I can foresee some folks asking question like, "But don't you value Literature? And don't you value writing?" And my answer is that I very much value Literature, and I very much value writing. Do I value writing about Literature? Not so much. That doesn't mean I think writing about Literature is necessarily bad, not at all, as long as that's what you want and choose to do. But I do think that forced, mandatory writing about Literature that is assigned to you that you then turn in for a grade is perhaps not the best way to help students become better writers or lovers of Literature.
A serious question for Language Arts teachers: When is the last time you wrote a paper about a work of Literature? And, no, graduate school doesn't count. You don't get to justify doing something to your students in school because someone else did something to you in school. I'd even ask a follow-up question, when is the last time you wrote anything longer and more involved than an email? If (school) writing is so important, so critical to our students, that we would spend some of our budget on a service that assumes our students are guilty until proven innocent, then I think you need to show the writing you do in your life.
I know many of the folks reading this will be able to do that, because if you're reading my blog then there's a better-than-average chance that you're a blogger yourself. But I wonder what percentage of Language Arts teachers write anything significant on a regular basis? And of those that do, I wonder how much of that writing resembles the writing they are asking their students to do and then submit to Turnitin? I wonder how many Language Arts Departments - all the teachers in the department combined - have written even as much as I alone have in the last eight or so years on this blog? That's not to say there's anything special about me for writing on this blog, but that is suggesting that they should put their (school district) money where their writing is.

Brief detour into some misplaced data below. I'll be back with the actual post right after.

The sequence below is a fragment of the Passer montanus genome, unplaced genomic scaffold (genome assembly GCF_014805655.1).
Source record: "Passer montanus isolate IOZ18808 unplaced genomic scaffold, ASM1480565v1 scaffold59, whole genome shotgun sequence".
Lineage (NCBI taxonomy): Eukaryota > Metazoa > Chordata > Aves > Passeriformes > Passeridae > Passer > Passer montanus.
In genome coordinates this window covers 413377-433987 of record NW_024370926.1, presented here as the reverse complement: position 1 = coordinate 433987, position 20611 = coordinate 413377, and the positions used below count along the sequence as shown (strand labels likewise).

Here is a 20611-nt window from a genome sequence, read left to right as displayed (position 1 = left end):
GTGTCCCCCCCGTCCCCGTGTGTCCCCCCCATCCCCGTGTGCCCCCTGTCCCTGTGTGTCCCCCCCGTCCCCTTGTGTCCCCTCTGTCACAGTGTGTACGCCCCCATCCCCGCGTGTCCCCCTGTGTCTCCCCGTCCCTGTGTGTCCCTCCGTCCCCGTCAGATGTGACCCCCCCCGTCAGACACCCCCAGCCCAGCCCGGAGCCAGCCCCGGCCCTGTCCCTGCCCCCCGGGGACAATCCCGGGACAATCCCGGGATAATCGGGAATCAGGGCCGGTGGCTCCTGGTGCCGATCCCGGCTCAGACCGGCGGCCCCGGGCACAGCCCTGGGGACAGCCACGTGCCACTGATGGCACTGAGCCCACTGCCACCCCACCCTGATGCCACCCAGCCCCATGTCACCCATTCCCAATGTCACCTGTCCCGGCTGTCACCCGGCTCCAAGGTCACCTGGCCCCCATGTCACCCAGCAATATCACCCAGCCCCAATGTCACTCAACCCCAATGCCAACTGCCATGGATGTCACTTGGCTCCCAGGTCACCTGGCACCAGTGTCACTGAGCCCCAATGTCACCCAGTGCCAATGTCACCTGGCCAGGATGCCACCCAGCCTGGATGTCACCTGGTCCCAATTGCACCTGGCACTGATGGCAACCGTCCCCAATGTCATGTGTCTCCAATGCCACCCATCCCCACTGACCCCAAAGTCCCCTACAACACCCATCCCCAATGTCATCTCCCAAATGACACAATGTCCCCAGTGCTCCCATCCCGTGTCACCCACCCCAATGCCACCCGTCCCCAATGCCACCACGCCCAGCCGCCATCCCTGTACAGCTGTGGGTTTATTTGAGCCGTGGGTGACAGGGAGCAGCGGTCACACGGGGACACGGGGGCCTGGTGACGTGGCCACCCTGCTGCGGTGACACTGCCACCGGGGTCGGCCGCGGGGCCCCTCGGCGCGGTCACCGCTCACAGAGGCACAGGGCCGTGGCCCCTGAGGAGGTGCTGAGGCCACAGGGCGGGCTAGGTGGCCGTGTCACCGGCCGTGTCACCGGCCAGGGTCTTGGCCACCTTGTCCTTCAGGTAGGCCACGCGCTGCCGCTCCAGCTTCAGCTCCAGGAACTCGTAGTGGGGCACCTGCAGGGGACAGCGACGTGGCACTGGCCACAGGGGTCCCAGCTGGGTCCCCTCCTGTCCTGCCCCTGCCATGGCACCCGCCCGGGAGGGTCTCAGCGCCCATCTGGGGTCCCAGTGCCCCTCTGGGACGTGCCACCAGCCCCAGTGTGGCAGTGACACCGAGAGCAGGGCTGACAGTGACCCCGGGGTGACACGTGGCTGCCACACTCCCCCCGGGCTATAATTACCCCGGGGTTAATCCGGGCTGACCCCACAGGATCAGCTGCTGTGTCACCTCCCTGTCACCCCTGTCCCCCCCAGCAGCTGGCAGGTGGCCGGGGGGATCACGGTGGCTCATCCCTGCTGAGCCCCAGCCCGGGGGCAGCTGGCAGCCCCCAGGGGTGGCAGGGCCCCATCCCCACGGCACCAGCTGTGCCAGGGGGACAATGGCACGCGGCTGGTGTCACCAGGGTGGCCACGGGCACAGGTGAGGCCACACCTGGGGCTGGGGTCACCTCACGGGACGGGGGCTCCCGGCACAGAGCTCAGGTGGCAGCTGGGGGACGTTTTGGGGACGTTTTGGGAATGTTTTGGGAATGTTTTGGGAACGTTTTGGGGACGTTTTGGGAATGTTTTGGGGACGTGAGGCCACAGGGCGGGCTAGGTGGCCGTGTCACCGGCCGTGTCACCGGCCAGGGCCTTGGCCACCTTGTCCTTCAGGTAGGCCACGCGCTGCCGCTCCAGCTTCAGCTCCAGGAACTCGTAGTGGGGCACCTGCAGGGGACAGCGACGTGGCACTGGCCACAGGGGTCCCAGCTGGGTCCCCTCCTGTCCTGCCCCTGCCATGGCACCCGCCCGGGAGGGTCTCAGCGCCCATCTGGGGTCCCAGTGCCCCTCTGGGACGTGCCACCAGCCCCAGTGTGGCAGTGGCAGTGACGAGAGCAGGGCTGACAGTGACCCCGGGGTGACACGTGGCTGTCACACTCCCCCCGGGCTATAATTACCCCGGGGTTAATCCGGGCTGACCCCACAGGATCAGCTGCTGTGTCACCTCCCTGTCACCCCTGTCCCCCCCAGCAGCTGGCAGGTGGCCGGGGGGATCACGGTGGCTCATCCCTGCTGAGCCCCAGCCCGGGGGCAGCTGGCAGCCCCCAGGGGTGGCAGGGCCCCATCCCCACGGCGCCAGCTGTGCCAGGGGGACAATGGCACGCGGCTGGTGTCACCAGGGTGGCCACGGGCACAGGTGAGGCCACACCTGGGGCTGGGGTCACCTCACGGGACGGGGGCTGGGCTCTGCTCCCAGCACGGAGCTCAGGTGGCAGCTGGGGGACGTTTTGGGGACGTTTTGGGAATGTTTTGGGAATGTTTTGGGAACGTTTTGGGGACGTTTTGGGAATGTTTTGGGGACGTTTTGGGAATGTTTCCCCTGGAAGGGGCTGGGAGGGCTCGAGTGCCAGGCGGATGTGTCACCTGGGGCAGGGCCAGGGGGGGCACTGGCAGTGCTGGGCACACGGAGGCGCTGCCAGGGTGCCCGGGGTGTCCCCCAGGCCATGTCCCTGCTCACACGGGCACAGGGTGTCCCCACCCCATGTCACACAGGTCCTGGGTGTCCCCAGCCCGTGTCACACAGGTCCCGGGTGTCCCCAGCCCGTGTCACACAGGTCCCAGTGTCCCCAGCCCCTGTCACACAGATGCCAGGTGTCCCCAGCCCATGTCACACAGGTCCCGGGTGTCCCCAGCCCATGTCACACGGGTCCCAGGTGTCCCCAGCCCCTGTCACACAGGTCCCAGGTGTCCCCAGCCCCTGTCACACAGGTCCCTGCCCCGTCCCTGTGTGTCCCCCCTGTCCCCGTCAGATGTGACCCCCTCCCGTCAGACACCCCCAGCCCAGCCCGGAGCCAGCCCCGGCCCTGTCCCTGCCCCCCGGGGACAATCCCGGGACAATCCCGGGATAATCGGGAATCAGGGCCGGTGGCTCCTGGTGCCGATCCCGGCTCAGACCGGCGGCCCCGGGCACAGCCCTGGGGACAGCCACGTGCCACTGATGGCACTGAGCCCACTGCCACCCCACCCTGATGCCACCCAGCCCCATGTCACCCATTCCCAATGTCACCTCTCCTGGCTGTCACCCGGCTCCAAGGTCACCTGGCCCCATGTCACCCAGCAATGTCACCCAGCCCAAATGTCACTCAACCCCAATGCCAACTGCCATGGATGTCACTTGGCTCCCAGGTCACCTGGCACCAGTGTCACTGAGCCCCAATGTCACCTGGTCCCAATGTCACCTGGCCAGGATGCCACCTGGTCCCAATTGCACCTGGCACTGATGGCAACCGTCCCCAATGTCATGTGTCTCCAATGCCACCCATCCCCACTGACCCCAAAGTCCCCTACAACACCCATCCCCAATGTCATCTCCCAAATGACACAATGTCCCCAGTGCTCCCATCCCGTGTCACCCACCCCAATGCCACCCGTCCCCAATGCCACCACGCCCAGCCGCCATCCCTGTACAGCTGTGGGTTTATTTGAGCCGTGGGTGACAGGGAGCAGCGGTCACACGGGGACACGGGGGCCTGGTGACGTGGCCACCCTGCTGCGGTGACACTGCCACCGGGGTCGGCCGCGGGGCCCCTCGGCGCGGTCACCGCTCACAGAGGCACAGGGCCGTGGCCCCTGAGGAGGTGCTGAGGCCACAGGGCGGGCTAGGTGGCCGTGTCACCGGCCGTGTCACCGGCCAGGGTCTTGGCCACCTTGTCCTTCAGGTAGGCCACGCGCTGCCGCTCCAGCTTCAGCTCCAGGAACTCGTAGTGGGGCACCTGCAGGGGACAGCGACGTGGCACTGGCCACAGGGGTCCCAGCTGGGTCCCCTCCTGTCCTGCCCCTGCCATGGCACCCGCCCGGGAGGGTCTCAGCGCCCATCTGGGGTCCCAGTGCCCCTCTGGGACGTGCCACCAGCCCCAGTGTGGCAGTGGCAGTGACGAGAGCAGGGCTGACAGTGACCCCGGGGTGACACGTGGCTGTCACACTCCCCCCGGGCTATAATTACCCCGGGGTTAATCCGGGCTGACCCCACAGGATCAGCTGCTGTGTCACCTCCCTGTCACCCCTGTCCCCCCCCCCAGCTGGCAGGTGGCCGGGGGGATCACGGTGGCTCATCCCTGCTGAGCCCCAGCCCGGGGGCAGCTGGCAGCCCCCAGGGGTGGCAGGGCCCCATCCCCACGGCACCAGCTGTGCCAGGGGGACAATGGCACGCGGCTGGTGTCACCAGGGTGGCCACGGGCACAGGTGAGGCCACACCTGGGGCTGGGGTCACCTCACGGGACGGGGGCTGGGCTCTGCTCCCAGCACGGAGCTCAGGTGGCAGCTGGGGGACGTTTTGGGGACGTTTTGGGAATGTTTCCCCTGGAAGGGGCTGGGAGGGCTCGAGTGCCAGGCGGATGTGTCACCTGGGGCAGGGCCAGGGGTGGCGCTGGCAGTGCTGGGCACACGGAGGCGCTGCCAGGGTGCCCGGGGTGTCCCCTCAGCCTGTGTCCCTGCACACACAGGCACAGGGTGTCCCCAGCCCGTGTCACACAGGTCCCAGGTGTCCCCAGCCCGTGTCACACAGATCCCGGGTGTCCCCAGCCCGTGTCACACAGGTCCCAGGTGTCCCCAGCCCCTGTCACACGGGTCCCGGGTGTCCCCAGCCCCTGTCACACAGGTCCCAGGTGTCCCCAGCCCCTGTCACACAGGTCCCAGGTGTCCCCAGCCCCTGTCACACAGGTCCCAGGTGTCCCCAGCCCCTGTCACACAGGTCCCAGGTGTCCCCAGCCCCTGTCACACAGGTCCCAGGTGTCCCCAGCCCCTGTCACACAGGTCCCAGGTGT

I think writing is more important than ever. But I think the most important writing done today doesn't look very much like school writing.
- Important writing is done because you want to accomplish a task, you want to change something. School writing is often done just to get a rather dubious grade.
- Important writing is done for an authentic audience, for an audience that cares about and needs what you are writing about; it's meant to be shared. School writing is done for an audience of one, and that one usually has to read between 30 and 200 other pieces of inauthentic writing at the same time. It's rarely shared.
- Important writing is often (although not always) done collaboratively. School writing is rarely done collaboratively.
- Important writing today frequently uses hyperlinks that allow you to actually click through and read the source material, and we frequently do. School writing frequently uses citations in MLA or APA format, where we seemingly care more about the appropriate placement of punctuation then we do about the usefulness, relevance, and importance of the source material. Rarely in school writing does anyone actually read the source material.
- Important writing is difficult to plagiarize, because you have something to say, and it's yours. School writing is often easy to plagiarize, because you may not have anything to say, and it's not really yours.
Does this mean that I think Language Arts teachers who use Turnitin are "bad" or "evil"? Not at all; as I said, I can see where it would be helpful to them in dealing with the realities of their classroom situations. But it does mean that I wish we would question the realities of our classroom situations and perhaps, just perhaps, spend our time and energy on changing those situations instead of using a flawed and ultimately harmful tool.
For an interesting discussion of copyright and other issues related to Turnitin, this article from the Florida Law Review (pdf) is very interesting (and lengthy).